Activities in the simulation

Game-example: Bury me, my love

Bury me, my Love tells the story of a Syrian couple, Nour and Majd. They are separated, as Nour decides to leave her country and tries to reach Europe for a safer life, but Majd has to remain and take care of older relatives. The only way they can communicate is through a chat application on their smartphones. As a player, you witness those conversations and try to help Majd provide Nour with the best possible advice and support.

Game-example: The Human Security Challenge

The Human Security Challenge takes place on a board that symbolizes a virtual world. Six fictional nations invest in security and aim to gain the most power by the end of the last game round. The dynamics are similar to issues that world leaders grapple with: limited resources, crises, conflict and international negotiations. The players face crucial trade-offs between long-term stability and short-term national interests.

The world is becoming increasingly complex and this calls for appropriate tools on how to deal with the world’s commons. The Human Security Challenge aims to provide players with insights into the dynamics at play and to stimulate reflection on collaboration between different players with different interests and perspectives.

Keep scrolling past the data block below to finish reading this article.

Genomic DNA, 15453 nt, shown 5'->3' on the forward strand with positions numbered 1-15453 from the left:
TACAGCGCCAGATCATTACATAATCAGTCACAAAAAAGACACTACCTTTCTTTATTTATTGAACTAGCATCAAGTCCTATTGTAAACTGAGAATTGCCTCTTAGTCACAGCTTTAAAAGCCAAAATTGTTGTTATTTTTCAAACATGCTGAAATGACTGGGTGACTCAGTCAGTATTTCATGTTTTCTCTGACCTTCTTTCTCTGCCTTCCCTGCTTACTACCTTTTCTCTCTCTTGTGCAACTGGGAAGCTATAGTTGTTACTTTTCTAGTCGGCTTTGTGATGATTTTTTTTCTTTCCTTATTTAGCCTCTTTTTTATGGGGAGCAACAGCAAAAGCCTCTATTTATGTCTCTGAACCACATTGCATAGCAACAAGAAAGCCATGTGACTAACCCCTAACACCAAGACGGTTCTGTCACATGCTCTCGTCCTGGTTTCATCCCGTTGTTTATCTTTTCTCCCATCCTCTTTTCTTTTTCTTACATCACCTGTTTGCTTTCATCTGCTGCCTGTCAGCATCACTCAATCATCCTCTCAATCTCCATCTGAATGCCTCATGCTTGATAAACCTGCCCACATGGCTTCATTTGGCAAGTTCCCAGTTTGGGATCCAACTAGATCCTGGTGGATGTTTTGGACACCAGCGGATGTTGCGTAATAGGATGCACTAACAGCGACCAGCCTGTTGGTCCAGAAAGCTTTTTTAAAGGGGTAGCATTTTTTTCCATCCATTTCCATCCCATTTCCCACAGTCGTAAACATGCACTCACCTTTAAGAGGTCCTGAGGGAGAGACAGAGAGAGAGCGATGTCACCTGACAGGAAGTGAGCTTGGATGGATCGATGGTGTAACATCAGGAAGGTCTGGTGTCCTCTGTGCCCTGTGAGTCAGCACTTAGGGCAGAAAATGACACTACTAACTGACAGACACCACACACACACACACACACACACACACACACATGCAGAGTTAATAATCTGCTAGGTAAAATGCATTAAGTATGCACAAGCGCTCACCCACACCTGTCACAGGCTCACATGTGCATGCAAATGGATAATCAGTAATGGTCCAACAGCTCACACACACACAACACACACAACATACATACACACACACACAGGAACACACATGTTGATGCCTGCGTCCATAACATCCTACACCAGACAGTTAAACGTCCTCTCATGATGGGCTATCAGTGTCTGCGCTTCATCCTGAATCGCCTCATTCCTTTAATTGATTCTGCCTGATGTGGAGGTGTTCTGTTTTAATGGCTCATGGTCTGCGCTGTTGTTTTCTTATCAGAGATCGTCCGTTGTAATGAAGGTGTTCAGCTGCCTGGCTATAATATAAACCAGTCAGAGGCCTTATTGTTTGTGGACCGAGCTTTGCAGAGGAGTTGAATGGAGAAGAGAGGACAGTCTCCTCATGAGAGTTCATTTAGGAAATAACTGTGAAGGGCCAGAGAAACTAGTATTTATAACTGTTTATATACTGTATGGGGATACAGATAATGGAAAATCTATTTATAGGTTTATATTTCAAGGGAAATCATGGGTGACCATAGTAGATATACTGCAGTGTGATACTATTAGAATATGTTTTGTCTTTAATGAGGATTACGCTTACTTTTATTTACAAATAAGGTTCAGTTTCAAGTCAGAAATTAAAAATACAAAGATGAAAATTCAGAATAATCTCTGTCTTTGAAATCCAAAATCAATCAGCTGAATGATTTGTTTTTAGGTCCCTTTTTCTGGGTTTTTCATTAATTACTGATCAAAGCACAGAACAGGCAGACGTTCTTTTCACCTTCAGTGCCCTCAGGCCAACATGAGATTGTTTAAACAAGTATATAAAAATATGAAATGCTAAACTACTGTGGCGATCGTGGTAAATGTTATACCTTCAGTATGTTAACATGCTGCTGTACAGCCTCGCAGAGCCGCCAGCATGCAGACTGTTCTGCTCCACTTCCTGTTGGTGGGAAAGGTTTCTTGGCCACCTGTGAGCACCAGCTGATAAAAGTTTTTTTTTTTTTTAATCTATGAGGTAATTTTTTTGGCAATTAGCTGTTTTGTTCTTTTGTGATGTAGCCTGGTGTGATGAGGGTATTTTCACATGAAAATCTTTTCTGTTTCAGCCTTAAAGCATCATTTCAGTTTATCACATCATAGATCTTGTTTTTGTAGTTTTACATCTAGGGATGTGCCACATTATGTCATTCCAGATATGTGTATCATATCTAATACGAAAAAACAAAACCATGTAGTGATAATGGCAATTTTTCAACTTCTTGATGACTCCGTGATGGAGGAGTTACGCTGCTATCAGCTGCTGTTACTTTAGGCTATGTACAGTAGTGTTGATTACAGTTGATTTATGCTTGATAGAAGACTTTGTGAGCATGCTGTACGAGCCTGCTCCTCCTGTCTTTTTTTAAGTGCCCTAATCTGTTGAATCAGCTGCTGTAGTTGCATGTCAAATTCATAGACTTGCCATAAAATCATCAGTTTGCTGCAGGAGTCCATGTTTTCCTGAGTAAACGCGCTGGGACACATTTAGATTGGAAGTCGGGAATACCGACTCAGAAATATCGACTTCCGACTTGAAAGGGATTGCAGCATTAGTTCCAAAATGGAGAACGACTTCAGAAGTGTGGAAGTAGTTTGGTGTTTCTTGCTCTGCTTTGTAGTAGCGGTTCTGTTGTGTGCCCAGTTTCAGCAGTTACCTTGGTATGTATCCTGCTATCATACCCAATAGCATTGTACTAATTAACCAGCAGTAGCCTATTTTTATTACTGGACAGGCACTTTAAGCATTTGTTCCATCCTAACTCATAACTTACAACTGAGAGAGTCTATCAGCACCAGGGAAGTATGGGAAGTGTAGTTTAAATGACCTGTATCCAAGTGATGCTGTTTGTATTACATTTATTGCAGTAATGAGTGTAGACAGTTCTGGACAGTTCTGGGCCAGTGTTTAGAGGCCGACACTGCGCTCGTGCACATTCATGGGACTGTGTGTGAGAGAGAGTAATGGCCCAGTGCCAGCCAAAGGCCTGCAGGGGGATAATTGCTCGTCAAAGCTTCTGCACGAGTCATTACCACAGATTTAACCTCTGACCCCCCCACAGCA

The Challenge focuses on hard and soft measures of security and is used as a tool to start the conversation about the different aspects of security. The game is designed in a way that ensures the participants gain an improved understanding of the complexity of security issues and also helps them reflect on how they, as individuals, make decisions and position themselves in relation to each other.

Game-example: Gifts of Culture

Gifts of Culture is a board game role-playing simulation of a diverse cultural community. Players become the representatives of various groups living in the flood-prone valley. Though they represent various views and ideals, they all have the same goal – for their group to have a better life. How will they achieve that with the constant threat of flood looming above their heads?

Each of the actions players can undertake has its advantages and disadvantages. Information sharing and collaboration can greatly improve their outcomes, however, diverse cultural backgrounds make it very difficult.

The Gift of Culture allows players to experience how cultural differences can lead to troubles but at the same time they can also be helpful. Play and use the “gift of culture” to improve community flood resilience.

Players understand different ways how cultural factors affect disaster preparedness and ability to cope.

Players improve collaboration and information sharing skills, especially in regards of collaboration between organizations and individuals representing diverse cultural backgrounds leading to improved disaster resilience

Players increase their understanding of disaster risk for heterogeneous cultural backgrounds.